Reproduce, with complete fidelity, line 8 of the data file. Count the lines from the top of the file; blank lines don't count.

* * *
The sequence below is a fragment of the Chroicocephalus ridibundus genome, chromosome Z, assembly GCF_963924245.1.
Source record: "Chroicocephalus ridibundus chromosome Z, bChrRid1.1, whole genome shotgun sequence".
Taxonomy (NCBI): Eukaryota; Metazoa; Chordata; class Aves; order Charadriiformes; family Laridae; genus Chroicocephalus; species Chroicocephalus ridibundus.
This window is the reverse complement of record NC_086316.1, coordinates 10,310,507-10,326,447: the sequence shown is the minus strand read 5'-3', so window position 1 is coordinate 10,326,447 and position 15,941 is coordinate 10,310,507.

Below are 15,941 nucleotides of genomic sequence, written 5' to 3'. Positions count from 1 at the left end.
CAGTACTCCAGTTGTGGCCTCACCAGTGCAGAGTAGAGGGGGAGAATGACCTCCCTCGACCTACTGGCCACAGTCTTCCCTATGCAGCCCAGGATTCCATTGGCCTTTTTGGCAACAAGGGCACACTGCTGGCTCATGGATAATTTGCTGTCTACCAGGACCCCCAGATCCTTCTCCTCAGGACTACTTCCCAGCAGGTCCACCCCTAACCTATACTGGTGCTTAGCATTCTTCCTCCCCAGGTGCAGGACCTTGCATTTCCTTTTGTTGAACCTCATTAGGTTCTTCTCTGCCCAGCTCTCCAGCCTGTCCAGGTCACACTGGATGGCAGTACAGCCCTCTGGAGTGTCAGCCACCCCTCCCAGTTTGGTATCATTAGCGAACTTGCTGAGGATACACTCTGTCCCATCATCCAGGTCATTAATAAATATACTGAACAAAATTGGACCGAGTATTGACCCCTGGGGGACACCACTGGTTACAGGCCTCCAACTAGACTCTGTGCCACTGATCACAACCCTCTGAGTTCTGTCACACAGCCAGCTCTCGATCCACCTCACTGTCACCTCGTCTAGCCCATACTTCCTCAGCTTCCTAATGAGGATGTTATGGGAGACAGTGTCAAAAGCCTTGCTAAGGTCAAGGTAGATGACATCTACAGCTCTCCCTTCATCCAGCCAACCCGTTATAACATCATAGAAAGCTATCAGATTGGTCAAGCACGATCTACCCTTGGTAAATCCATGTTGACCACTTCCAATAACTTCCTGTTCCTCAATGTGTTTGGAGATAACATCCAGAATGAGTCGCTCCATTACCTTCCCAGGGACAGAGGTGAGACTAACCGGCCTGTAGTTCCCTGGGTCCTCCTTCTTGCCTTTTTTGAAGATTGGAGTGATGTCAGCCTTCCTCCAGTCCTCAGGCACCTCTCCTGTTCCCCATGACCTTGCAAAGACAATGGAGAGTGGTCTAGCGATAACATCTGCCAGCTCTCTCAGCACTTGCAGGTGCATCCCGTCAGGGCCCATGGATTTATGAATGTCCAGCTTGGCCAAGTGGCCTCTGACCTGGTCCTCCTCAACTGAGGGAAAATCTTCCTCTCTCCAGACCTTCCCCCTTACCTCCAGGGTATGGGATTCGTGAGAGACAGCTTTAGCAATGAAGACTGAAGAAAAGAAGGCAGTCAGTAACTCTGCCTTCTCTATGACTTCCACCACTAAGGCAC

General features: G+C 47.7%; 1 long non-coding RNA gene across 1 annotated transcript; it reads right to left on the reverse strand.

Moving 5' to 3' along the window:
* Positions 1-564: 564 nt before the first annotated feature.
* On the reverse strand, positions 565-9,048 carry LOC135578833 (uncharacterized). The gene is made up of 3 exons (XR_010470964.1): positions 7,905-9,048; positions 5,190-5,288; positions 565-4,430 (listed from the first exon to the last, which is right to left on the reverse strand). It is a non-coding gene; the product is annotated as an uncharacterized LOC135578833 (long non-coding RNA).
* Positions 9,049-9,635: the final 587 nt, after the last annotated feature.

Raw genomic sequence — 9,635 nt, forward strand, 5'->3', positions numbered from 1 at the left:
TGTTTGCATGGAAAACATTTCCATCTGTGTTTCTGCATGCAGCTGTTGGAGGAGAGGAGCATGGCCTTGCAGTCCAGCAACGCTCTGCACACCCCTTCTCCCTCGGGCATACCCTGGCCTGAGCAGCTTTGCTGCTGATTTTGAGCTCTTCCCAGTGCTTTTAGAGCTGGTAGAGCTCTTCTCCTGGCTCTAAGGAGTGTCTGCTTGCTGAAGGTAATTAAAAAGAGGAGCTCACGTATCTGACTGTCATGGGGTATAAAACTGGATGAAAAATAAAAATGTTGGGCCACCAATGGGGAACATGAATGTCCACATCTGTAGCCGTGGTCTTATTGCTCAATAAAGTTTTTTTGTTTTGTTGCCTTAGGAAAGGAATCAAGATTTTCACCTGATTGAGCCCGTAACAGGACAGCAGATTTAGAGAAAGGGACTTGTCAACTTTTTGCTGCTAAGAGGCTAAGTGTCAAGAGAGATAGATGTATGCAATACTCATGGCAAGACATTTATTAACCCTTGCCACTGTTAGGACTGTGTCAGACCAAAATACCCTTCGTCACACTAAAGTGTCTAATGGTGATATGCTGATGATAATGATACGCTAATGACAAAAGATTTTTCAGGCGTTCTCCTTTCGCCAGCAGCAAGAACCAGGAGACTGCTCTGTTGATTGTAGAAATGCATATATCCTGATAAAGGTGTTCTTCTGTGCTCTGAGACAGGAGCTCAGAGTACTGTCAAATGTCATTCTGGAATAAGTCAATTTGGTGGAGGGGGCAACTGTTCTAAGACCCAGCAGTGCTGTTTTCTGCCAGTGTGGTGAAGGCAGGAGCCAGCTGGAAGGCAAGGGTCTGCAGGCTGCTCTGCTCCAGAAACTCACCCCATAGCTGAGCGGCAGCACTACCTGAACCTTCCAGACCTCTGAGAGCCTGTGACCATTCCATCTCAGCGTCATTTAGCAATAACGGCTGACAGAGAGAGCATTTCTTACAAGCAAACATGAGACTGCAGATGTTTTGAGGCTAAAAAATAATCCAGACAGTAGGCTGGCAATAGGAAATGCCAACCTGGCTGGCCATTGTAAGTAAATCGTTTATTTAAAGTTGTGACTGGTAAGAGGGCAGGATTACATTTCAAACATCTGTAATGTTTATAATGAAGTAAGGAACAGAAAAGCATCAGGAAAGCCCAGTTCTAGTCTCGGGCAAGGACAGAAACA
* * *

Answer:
Moving 5' to 3' along the window: